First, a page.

I suggest a crisis by collecting in one breath the terms national character and political disorder. Nor do I shrink from the implicit affirmation that the people of the United States confront an identity crisis at the very center of our national existence, at once moral and political and touching precisely upon the reciprocal relationship between citizens and their government. When last I touched upon the subject of national character, I phrased the matter in these terms:

We have a problem. When we say “we,” we mean the citizens of the United States, and still more particularly those who undertake systematically to explain what constitutes us citizens or a people in the United States. The intuitive sense is scarcely more than a vague, geographic sensibility, while a more substantive construction now eludes us almost completely. The problem resides in confusion as to whether what constitutes us a people is a particular moral or political conformation or rather some less deliberate yet nonetheless evident cultural expression. The problem is that we have become clumsy about describing ourselves as a people in terms of what used to be called “national character.” For to some, if not many, the idea of character is a loaded term, implying the development of some specific moral or ethical expression that operates as a divisor separating those attaining the warranted degree of expression from other persons in the United States or elsewhere. Nevertheless, we find it awkward and difficult to speak of our collective existence in any meaningful sense independently of some such distinguishing function. Our problem, then, is that we desire to be a people but hesitate to be a chosen people. A “nation of immigrants,” we like to say, as if to imply that the immigrants always remain immigrants and never become Americans! Common sense reprehends the very idea, while common practice relies upon it in our most important collective judgments.

I went on to explain how we the people have come to celebrate our diversities as our only distinction. We have been led in that process by a president who advertises to the world not our sameness but our differences as the hallmark of our national character. To be sure, we are wonderfully diverse—in race, gender, sexual orientation, geography, incomes, national origins, livelihoods, and so many other ways. Yet none of these explain what makes us Americans. Our diversities do not constitute a national character, simply because neither singly nor altogether do they sum up a political quotient in light of which we live a distinctive political existence. Our only sameness is that of republicans.

Our crisis, however, results from the fact that we hold but loosely to the character of republicans. That character counts liberty as its chief goal, subordinating the ups and downs of policy initiatives to the overriding importance of self‐government. If we experience political disorder today, it results most assuredly from an increasing unwillingness to abide the outcomes of republican processes as binding our consciences. That is true in the struggles of contending interests through our political institutions. The issues that divide us do so not as the momentary victories or disappointments of politics but as the life or death verdicts of political maneuvering. Thus, it does not suffice to establish equal laws applying uniformly to all. The game is to assure protected privileges for the prevailing parties.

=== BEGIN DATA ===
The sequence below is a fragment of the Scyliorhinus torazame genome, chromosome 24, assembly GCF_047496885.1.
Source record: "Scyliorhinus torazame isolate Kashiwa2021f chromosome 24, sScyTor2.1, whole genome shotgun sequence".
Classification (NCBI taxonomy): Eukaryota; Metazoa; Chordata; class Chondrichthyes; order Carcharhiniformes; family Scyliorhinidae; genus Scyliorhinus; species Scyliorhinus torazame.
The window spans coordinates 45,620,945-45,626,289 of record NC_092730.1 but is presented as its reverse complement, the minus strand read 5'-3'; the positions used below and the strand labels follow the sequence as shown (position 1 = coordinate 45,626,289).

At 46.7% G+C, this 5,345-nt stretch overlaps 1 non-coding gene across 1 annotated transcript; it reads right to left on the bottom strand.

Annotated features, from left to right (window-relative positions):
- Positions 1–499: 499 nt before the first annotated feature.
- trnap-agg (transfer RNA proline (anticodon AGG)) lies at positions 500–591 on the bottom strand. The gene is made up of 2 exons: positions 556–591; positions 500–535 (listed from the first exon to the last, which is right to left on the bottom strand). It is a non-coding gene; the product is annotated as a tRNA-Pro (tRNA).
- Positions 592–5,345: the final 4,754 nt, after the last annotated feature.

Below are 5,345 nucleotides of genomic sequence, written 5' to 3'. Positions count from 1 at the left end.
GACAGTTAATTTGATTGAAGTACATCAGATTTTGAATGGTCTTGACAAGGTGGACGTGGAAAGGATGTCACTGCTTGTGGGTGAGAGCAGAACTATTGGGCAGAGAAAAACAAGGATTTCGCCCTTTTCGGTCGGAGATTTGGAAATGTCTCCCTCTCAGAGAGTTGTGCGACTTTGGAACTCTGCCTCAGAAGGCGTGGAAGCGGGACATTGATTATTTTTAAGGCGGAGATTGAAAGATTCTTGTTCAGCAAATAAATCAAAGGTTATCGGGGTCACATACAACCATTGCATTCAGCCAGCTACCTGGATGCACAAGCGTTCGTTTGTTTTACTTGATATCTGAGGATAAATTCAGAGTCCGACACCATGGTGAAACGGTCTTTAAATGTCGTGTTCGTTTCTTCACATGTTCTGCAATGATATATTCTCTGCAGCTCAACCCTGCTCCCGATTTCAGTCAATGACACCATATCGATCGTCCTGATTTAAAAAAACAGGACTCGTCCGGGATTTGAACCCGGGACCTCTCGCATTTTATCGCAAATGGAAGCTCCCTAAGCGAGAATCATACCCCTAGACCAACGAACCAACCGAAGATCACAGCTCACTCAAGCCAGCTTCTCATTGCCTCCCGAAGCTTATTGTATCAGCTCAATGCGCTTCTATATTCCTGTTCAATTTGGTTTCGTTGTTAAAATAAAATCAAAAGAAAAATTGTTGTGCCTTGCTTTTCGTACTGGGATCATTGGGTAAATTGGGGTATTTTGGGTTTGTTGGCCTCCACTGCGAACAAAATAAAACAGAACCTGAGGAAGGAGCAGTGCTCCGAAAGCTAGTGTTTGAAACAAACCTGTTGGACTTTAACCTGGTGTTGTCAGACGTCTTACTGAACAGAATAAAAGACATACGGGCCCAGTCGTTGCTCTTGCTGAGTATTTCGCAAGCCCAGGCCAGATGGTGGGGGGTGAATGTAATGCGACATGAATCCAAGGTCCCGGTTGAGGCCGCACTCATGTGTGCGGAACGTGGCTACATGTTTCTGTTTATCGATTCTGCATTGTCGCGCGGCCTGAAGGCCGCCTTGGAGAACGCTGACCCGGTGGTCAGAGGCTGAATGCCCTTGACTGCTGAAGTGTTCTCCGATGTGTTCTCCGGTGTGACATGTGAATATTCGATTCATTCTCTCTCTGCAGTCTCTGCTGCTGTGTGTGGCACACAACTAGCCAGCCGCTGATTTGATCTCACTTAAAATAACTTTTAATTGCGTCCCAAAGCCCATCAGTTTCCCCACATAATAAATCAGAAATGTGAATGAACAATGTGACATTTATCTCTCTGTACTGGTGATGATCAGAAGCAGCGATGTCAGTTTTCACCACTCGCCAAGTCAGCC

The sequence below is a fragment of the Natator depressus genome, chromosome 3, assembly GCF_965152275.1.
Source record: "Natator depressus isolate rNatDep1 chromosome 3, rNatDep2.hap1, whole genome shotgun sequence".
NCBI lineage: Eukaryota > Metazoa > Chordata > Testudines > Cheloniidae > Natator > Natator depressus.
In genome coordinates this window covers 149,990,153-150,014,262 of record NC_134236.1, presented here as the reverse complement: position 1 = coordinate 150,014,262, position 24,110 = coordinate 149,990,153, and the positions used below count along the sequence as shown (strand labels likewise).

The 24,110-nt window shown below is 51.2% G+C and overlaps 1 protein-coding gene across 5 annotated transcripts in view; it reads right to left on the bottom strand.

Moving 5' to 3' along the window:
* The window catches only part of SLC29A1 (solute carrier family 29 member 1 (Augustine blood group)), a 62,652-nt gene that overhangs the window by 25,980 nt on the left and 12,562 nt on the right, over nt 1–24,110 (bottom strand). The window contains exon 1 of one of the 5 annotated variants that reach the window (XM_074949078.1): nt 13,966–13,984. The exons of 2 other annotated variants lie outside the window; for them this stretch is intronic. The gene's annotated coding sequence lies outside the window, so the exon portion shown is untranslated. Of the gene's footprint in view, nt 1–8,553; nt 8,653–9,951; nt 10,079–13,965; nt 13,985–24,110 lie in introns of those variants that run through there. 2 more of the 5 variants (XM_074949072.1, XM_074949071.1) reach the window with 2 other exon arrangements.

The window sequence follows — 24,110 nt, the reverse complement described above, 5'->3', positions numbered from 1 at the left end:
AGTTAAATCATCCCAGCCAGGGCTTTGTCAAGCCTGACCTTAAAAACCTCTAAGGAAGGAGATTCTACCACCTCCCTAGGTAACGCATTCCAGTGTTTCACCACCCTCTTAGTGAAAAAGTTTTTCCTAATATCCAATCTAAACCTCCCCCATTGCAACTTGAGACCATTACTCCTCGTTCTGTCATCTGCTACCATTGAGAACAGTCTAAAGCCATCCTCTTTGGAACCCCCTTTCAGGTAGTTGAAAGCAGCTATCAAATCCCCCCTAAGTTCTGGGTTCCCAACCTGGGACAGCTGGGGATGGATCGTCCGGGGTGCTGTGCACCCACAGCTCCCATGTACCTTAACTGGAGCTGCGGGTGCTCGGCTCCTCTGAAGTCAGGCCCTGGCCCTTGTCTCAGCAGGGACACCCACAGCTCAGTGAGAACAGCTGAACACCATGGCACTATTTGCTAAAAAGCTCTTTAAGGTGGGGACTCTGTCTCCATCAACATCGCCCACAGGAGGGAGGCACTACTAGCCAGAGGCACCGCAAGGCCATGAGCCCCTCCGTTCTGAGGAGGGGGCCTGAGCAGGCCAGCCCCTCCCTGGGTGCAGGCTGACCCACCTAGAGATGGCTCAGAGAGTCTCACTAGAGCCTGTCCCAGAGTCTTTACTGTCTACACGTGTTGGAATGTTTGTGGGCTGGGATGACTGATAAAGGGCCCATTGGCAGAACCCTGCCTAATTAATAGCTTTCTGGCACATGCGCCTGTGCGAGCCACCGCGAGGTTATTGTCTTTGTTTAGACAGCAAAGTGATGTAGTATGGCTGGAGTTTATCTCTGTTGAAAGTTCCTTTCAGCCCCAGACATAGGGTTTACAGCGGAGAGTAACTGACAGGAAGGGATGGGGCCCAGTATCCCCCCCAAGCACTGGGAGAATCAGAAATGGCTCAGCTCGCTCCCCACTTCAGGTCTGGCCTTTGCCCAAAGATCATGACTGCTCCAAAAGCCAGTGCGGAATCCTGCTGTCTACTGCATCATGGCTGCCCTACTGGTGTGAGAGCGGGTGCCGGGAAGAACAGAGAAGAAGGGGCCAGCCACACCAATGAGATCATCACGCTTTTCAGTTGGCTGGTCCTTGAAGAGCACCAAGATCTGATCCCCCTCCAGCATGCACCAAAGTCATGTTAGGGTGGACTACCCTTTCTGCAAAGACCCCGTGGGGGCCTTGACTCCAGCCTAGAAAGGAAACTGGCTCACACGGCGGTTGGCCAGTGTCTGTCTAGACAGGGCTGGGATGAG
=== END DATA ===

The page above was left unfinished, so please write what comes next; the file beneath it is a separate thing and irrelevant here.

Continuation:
Count the issues that divide us and inquire how far they are reconcilable to the judgments of majority rule. Begin with the question of what constitutes authority in our federal structure for the deciding judgment on the questions of life and value. We pursue the debate on religious liberty not with a resolution to rest all our hopes on the free developments of persons and communities expressing their judgments in their states. Rather, we wrestle for a national rule ultimately to be imposed by the Supreme Court. Deference to the people has been replaced by commanding the people. The reason of the people has been replaced by the artificial reason of the judiciary or the arbitrary exertion of executive prerogative. Whether the issue is abortion or same‐sex marriage, the people are commanded to stifle their views in subjection to, not the rule of law duly established by representative institutions, but the rule of lawyers.

To understand what this means in practice, consider the case of Kim Davis, from Rowland County, Kentucky. Ms. Davis’ refusal to carry directly into implementation the decision rendered in Obergefell v. Hodges resulted in a federal judge taking it upon himself to supervise the conduct of her office. In order to accomplish that, Judge Bunning had to neglect entirely the failure in the State of Kentucky (which is directly responsible for Ms. Davis’ performance of her duties) to enact appropriate legislation to give effect to the court decision. The consequence was that Ms. Davis was directly subject to state laws that had not been changed, and in light of which she acted obediently, whether in conformity to her conscience or not.

Judge Bunning ignored that reality in affecting to command her subjugation to the court, where his duty was to address himself to the State of Kentucky. Now, the contending parties in the case, besides attacking Davis personally, were altogether indifferent to the niceties of federalism. Their goal was to accomplish the specified outcome, by hook or by crook. The fact that it meant derogating from the republican constitution of our society was but a small price to pay to achieve the goal. That interested parties would be thus insouciant about our political health might seem a small matter. That the judge would be equally insouciant, however, is a matter of political urgency.

We have been no less careless in dealing with questions of entitlements and security (involving not only foreign threats but also immigration and environmental hazards). Interested parties have engaged in seeking to maneuver representative institutions into positions respecting these concerns without regard to the fundamental authority of public opinion. The same has been true on issues of education (particularly affirmative action) and other cultural values. In short, we have descended into a political warfare of some against all that brooks no restraints of constitutional necessity.